Inaugural STEP Grant Winners
We’re proud to announce the two winning proposals for the first-ever round of STEP Grants, funded by a generous donation from the Halıcıog ̆lu Family Foundation.
STEP (Science and Technology Empowered by the Public) is a new grant program we announced in 2021 to support projects that help advance The Planetary Society’s core interests of exploring other worlds, finding life and defending Earth from dangerous asteroids. The winners are chosen through an open, international, competitive proposal process. In the future, winning projects will be presented to the Society’s members for crowdfunding support.
WINNER: Are we alone? A citizen-science-enabled search for technosignatures
We awarded $49,980 to a team from the University of California at Los Angeles (UCLA) led by Professor Jean-Luc Margot for a citizen science project focusing on the search for extraterrestrial intelligence (SETI).
SETI research looks for signals sent from other worlds — in this case, radio frequency signals. This is the most direct sign of the use of technology (aka technosignatures) on other worlds. This field has often been overlooked and underfunded by federal granting agencies, including NASA, despite being a valid and important component of the search for life beyond Earth. The Planetary Society has a long history of filling this gap by funding SETI projects, including engaging our members in citizen science SETI research.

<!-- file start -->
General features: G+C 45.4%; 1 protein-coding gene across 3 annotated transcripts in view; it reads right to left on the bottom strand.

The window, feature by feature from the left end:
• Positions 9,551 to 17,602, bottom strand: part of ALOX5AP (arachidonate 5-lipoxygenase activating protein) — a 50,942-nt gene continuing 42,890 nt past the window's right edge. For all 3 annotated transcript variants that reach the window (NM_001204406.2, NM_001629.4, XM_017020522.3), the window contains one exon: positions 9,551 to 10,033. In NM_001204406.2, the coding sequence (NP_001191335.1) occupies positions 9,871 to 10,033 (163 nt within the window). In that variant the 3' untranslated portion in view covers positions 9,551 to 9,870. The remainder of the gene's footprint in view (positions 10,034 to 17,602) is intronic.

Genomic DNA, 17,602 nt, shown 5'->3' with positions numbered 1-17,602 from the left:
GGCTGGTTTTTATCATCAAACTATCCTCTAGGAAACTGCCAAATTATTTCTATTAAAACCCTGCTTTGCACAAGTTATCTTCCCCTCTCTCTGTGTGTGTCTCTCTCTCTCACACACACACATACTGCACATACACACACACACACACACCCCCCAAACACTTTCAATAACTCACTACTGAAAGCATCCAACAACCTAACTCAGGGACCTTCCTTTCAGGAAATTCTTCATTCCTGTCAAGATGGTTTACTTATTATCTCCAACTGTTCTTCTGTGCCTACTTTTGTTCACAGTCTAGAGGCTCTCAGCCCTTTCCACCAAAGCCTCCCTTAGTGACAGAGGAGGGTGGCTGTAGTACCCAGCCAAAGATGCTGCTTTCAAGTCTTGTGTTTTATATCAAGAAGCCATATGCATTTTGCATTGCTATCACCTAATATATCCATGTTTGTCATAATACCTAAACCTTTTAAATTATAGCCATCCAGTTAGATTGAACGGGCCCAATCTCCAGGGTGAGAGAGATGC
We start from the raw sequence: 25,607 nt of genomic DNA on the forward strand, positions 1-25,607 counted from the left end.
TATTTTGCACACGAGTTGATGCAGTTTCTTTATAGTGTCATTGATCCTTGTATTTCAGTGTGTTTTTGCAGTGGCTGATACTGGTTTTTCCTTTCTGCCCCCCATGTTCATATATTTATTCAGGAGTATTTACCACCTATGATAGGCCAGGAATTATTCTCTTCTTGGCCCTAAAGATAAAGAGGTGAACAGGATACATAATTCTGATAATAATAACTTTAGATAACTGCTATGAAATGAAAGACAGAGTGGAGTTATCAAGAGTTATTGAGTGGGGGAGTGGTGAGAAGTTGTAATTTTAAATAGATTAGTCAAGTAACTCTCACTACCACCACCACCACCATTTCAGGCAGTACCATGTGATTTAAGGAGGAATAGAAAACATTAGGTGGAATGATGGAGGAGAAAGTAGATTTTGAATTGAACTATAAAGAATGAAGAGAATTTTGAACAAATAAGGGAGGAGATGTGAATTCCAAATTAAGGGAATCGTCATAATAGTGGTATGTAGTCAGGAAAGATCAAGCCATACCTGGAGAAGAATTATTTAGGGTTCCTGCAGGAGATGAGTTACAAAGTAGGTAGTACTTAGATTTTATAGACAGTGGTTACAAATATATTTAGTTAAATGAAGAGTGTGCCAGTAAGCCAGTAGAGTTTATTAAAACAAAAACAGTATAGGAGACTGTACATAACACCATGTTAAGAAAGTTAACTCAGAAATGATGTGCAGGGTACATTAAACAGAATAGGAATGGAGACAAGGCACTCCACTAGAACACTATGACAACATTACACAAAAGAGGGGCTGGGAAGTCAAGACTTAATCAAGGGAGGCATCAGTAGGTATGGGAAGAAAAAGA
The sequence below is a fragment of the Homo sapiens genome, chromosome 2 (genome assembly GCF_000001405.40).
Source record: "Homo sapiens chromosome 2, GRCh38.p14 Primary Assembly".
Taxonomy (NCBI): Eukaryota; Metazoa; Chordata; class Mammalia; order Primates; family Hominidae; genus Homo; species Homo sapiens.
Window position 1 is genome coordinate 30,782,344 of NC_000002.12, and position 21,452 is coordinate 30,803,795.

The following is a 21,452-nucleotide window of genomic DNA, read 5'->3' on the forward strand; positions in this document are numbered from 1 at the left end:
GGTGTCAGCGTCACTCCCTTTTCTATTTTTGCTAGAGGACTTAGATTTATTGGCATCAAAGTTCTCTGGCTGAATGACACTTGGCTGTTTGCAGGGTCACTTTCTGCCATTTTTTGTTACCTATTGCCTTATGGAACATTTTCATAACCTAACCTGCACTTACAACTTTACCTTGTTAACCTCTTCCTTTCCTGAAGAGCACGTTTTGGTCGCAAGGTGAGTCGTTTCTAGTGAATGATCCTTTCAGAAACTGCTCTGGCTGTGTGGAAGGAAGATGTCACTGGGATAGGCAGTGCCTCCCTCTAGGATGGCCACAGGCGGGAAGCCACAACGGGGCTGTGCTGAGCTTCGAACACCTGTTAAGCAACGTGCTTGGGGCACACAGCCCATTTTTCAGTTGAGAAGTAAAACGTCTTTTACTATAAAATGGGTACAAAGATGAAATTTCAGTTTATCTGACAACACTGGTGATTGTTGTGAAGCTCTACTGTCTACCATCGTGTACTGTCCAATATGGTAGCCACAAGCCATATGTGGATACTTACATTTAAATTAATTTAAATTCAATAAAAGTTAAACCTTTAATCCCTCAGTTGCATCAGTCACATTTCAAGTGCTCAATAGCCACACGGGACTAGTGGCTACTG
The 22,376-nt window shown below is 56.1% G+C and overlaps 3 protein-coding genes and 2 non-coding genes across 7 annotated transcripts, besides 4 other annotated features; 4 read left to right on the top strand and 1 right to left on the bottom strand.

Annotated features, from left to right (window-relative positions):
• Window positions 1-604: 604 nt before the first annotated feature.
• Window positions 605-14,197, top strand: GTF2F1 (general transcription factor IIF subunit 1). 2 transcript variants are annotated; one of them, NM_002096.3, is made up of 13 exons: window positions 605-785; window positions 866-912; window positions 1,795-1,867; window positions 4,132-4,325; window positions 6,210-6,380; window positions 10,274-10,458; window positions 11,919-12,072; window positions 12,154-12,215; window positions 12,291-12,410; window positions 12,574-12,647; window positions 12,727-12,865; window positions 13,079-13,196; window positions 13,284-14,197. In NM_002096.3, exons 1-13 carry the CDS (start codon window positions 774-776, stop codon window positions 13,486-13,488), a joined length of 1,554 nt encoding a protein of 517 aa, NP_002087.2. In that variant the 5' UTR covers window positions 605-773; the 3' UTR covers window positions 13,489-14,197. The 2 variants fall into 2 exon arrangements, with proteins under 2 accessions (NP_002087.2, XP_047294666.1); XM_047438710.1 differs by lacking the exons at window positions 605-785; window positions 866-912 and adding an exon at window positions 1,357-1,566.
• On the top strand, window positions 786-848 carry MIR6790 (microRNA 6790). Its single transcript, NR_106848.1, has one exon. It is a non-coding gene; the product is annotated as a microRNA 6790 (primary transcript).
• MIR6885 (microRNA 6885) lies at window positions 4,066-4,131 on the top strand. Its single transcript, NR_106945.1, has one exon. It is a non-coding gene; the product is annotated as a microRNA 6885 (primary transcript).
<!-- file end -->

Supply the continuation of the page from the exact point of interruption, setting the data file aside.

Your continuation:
One of the big challenges in radio SETI research is that radio signals generated by humans can interfere with the detection of signals coming from elsewhere in the cosmos. This project addresses that challenge by engaging citizen scientists to efficiently and accurately separate Earth radio signals that are picked up when searching for extraterrestrial radio signals.
Researchers using the Green Bank Telescope, the largest steerable radio telescope in the world, have already amassed a huge set of radio data from 100 star systems that host exoplanets as well as tens of thousands of nearby stars, and they continue to collect more data all the time.
This new STEP-Grant-funded project will create and implement a citizen science project to sort and classify signals in the data from the Green Bank Telescope. Using the well-established citizen science platform Zooniverse, participants will search the data for Earth radio interference signals so they can be removed. Their classifications will help determine the most promising signals in the data and will also be used to train a machine learning system that can eventually take up the task.